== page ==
EdX will be offering Foundations of Data Analysis via the University of Texas at Austin. The course starts November 4, 2014. Here is a list of topics:

- Tutorials on using R
- Descriptive Statistics
- Statistical Models (Regression)
- Inferential Stats

EdX will be offering Foundations of Data Analysis via the University of Texas at Austin. The course starts November 4, 2014. Here is a list of topics:

- Tutorials on using R
- Descriptive Statistics
- Statistical Models (Regression)
- Inferential Stats

SlideRule is a new startup focused on being on online learning hub. One of the sections of the site allows experts to create “learning paths” for a topic. Well, Claudia Gold, data scientist at Airbnb, created a learning path for data science titled **Data Analysis Learning Path**. The learning path covers: topics, timelines, resources, and links necessary to acquire the skills needed to be a data scientist.

Happy Learning.

As of yesterday, I was completely new to the term ** work-force science**. Essentially, work-force science is data analysis applied to Human Resources. It makes more sense than the old gut feeling approach. If you want to know more, see this excellent article from the New York Times, Big Data, Trying to Build Better Workers. The following quote sums up one of the key findings.

An applicant’s work history is not a good predictor of future results.

The list is ordered according to the level of difficulty.

**Descriptive**just describe the data, common for census type of data**Exploratory**find relationships that were not clear beforehand, useful for defining future studies, remember*correlation does not imply causation***Inferential**use a small dataset to say something about a larger population, most common goal of statistical analysis**Predictive**use data from some object to predict something(values) for another object, important to measure the right values and to use as much data as possible**Causal**what happens to one variable when you force another variable to change, usually requires a randomized study, this is the*gold standard*of data analysis**Mechanistic**understanding the exact changes in variables that lead to changes in other variables for individual objects, typically from engineering and physical sciences, data analysis can be used to infer the parameters if the equations are known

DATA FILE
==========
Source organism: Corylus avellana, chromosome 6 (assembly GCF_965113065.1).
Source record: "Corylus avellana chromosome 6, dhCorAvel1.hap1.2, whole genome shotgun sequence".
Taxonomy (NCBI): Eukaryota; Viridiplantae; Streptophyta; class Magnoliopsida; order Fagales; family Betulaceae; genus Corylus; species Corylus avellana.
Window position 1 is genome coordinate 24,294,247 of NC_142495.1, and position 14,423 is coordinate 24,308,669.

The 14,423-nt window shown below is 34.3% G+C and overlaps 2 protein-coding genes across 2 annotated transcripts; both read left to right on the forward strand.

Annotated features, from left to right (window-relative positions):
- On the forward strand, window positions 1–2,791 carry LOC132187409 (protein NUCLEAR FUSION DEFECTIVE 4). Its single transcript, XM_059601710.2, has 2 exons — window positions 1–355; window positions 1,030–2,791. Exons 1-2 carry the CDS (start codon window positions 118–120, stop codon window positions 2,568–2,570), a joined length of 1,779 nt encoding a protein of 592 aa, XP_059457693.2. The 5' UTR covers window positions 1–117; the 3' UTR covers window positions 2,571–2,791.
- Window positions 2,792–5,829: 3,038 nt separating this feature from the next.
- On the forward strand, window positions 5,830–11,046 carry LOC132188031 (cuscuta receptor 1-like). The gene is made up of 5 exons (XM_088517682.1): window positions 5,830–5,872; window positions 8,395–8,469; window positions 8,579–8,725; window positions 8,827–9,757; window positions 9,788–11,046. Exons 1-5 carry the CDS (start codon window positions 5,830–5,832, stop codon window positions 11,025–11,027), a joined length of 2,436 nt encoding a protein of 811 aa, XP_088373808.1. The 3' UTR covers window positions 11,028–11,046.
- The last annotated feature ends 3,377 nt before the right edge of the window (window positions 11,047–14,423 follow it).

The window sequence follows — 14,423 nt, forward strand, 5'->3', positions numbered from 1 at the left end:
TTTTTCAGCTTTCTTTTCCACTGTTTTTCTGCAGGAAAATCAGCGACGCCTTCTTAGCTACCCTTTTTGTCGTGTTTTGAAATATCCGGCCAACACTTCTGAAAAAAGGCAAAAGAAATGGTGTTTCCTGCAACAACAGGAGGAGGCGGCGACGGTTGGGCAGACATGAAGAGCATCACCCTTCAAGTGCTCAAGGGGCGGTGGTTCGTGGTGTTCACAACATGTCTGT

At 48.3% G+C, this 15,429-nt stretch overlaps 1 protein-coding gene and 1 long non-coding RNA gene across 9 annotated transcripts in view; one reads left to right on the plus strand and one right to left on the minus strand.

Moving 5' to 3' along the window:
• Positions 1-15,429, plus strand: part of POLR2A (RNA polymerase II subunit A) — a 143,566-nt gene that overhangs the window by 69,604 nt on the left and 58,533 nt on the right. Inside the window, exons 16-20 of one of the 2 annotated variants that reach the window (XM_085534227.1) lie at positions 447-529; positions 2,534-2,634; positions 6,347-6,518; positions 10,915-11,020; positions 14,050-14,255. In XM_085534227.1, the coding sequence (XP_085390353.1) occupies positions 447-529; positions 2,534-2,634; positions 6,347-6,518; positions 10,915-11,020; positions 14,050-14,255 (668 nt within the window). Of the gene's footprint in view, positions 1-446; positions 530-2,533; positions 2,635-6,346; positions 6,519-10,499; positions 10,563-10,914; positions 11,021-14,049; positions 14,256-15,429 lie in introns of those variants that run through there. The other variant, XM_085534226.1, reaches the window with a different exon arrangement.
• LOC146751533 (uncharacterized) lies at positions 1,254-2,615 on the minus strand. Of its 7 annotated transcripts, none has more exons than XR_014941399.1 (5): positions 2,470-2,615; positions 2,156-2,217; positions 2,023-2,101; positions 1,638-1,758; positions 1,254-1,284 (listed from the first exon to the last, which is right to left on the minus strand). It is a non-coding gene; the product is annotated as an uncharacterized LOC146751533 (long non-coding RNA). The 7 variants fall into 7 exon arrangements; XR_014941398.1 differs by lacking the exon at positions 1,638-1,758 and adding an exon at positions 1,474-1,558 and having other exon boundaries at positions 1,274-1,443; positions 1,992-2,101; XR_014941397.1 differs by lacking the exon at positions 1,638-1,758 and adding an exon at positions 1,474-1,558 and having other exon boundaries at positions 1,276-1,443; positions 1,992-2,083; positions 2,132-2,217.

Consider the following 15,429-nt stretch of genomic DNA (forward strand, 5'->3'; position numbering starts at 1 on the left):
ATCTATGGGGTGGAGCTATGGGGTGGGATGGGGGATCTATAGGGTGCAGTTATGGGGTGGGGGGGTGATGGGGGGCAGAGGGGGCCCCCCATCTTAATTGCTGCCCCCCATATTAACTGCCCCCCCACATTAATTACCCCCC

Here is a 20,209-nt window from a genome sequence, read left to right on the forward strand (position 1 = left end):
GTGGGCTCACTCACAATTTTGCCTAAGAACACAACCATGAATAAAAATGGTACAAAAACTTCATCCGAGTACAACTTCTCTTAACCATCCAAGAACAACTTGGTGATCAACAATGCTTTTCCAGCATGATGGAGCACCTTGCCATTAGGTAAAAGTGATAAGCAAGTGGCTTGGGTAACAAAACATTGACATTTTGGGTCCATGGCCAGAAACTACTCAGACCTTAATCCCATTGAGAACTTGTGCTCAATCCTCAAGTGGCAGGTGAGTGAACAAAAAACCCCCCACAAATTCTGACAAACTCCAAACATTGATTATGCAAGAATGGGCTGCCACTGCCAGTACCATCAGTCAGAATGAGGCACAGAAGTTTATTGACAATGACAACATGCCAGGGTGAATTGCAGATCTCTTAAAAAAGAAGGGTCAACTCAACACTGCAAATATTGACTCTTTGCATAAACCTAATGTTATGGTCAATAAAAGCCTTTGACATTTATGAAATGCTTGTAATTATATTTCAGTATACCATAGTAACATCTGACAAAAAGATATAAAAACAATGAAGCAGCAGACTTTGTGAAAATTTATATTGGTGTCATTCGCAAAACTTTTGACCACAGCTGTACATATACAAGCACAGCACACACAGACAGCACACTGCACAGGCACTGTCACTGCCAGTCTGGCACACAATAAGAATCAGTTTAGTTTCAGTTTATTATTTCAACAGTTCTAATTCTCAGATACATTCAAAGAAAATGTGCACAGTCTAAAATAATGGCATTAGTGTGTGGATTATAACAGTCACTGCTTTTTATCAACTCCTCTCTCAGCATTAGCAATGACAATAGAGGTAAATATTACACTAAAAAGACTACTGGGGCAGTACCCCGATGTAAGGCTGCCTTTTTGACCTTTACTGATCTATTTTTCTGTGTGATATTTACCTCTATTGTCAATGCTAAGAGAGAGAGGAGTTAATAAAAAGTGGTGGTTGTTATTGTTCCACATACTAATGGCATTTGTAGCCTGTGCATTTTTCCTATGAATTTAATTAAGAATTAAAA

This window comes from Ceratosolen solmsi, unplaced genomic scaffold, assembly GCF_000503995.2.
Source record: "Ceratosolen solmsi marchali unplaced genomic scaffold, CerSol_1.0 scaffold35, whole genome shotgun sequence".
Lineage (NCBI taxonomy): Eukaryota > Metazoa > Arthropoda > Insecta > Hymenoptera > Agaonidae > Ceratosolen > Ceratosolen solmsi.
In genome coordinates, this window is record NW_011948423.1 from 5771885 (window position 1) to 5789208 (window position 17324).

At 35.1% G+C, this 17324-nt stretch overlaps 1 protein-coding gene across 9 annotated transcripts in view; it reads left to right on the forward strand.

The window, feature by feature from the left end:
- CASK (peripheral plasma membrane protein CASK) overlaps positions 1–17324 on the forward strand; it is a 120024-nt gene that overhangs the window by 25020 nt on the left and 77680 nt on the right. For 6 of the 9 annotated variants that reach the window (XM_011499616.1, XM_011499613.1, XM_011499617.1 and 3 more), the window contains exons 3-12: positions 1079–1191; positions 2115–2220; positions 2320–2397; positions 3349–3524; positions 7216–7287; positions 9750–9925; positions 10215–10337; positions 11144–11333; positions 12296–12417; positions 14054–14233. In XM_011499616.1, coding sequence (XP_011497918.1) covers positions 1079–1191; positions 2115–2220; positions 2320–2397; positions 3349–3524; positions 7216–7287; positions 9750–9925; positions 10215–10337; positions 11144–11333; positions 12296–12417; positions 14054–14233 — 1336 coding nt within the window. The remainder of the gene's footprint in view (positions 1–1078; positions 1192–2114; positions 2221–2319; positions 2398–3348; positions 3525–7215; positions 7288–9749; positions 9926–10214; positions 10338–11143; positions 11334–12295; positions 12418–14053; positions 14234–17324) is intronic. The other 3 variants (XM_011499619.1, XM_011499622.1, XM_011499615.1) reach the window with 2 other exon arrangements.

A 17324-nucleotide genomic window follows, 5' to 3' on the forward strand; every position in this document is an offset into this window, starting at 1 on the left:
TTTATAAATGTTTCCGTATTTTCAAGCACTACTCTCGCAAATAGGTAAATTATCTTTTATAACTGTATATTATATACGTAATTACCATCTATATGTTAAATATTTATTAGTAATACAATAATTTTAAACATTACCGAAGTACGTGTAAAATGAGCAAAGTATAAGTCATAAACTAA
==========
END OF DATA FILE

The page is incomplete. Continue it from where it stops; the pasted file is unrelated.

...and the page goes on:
This list comes from information presented in the first week of the Coursera Data Analysis class.

Cosma Shalizi of the Statistics Department at Carnegie Mellon University is working on an Advanced Data Analysis from an Elementary Point of View textbook. A copy of the textbook will remain freely available on the website. Since the textbook is still being created, comments are welcome.

Data analysis is performed in many different fields and on many different types of data. Most fields call it something different. The following list comes straight from Jeff Leek’s Data Analysis Coursera class.

**Biostatistics**for medical data**Data Science**for data from web analytics**Machine learning**for data in computer science/computer vision**Natural language processing**for data from texts**Signal processing**for data from electrical signals**Business analytics**for data on customers**Econometrics**for economic data